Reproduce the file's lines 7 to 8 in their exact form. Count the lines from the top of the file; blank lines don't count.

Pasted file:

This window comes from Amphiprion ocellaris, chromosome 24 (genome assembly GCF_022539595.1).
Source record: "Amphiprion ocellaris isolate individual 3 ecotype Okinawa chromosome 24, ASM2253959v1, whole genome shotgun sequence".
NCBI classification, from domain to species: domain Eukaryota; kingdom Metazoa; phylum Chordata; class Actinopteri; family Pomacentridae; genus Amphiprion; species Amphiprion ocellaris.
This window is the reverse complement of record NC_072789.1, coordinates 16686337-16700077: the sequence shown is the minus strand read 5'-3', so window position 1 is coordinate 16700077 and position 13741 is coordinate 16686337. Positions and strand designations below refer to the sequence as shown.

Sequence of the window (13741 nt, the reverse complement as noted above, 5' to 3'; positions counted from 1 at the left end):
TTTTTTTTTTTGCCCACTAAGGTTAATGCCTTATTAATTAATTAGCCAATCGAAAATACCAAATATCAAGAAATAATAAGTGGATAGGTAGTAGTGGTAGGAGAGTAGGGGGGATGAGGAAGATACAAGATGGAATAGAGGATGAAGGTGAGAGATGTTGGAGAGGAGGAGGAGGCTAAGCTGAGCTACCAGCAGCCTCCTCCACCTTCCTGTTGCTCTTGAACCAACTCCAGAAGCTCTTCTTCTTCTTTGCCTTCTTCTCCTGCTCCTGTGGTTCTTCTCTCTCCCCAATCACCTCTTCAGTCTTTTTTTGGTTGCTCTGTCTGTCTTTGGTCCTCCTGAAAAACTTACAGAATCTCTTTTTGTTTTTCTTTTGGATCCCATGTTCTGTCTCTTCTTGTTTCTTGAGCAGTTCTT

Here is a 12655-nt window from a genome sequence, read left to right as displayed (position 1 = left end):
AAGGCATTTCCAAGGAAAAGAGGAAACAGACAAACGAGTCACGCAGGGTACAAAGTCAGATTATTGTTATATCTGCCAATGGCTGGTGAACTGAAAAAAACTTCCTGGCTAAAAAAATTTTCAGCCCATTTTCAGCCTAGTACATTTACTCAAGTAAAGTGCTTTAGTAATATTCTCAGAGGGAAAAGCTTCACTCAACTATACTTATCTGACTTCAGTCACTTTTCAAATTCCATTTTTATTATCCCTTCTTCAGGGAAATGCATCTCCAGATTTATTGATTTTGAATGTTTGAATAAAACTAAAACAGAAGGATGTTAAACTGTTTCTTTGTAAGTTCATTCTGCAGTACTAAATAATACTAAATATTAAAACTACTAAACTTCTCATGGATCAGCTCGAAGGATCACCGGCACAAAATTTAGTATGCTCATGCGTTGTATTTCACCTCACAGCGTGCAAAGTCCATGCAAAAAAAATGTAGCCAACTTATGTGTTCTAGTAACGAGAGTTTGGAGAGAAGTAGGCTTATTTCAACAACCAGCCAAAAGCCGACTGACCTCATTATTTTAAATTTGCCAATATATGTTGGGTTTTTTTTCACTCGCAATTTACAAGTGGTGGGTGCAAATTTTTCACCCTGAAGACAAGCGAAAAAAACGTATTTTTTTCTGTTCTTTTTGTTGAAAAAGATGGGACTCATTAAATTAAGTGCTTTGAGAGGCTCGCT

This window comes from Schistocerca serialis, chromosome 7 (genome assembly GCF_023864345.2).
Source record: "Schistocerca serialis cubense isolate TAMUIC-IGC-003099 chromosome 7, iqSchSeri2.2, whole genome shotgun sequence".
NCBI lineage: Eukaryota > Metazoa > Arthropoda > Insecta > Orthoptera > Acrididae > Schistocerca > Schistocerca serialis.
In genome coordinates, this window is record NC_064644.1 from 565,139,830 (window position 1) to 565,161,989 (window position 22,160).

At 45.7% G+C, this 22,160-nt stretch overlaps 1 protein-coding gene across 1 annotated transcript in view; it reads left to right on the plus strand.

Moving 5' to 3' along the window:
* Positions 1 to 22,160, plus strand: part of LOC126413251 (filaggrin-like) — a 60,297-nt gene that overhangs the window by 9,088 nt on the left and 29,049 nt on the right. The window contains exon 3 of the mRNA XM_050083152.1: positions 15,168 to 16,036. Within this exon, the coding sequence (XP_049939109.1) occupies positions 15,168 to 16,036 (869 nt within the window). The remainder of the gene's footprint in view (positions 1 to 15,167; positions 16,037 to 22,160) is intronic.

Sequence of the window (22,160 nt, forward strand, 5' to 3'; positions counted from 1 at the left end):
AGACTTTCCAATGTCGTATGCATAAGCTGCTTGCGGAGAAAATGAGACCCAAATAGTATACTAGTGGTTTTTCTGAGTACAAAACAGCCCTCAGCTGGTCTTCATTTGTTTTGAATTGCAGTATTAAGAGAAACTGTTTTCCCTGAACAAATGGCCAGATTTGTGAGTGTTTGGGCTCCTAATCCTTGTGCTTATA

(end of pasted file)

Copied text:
Here is a 12655-nt window from a genome sequence, read left to right as displayed (position 1 = left end):
AAGGCATTTCCAAGGAAAAGAGGAAACAGACAAACGAGTCACGCAGGGTACAAAGTCAGATTATTGTTATATCTGCCAATGGCTGGTGAACTGAAAAAAACTTCCTGGCTAAAAAAATTTTCAGCCCATTTTCAGCCTAGTACATTTACTCAAGTAAAGTGCTTTAGTAATATTCTCAGAGGGAAAAGCTTCACTCAACTATACTTATCTGACTTCAGTCACTTTTCAAATTCCATTTTTATTATCCCTTCTTCAGGGAAATGCATCTCCAGATTTATTGATTTTGAATGTTTGAATAAAACTAAAACAGAAGGATGTTAAACTGTTTCTTTGTAAGTTCATTCTGCAGTACTAAATAATACTAAATATTAAAACTACTAAACTTCTCATGGATCAGCTCGAAGGATCACCGGCACAAAATTTAGTATGCTCATGCGTTGTATTTCACCTCACAGCGTGCAAAGTCCATGCAAAAAAAATGTAGCCAACTTATGTGTTCTAGTAACGAGAGTTTGGAGAGAAGTAGGCTTATTTCAACAACCAGCCAAAAGCCGACTGACCTCATTATTTTAAATTTGCCAATATATGTTGGGTTTTTTTTCACTCGCAATTTACAAGTGGTGGGTGCAAATTTTTCACCCTGAAGACAAGCGAAAAAAACGTATTTTTTTCTGTTCTTTTTGTTGAAAAAGATGGGACTCATTAAATTAAGTGCTTTGAGAGGCTCGCT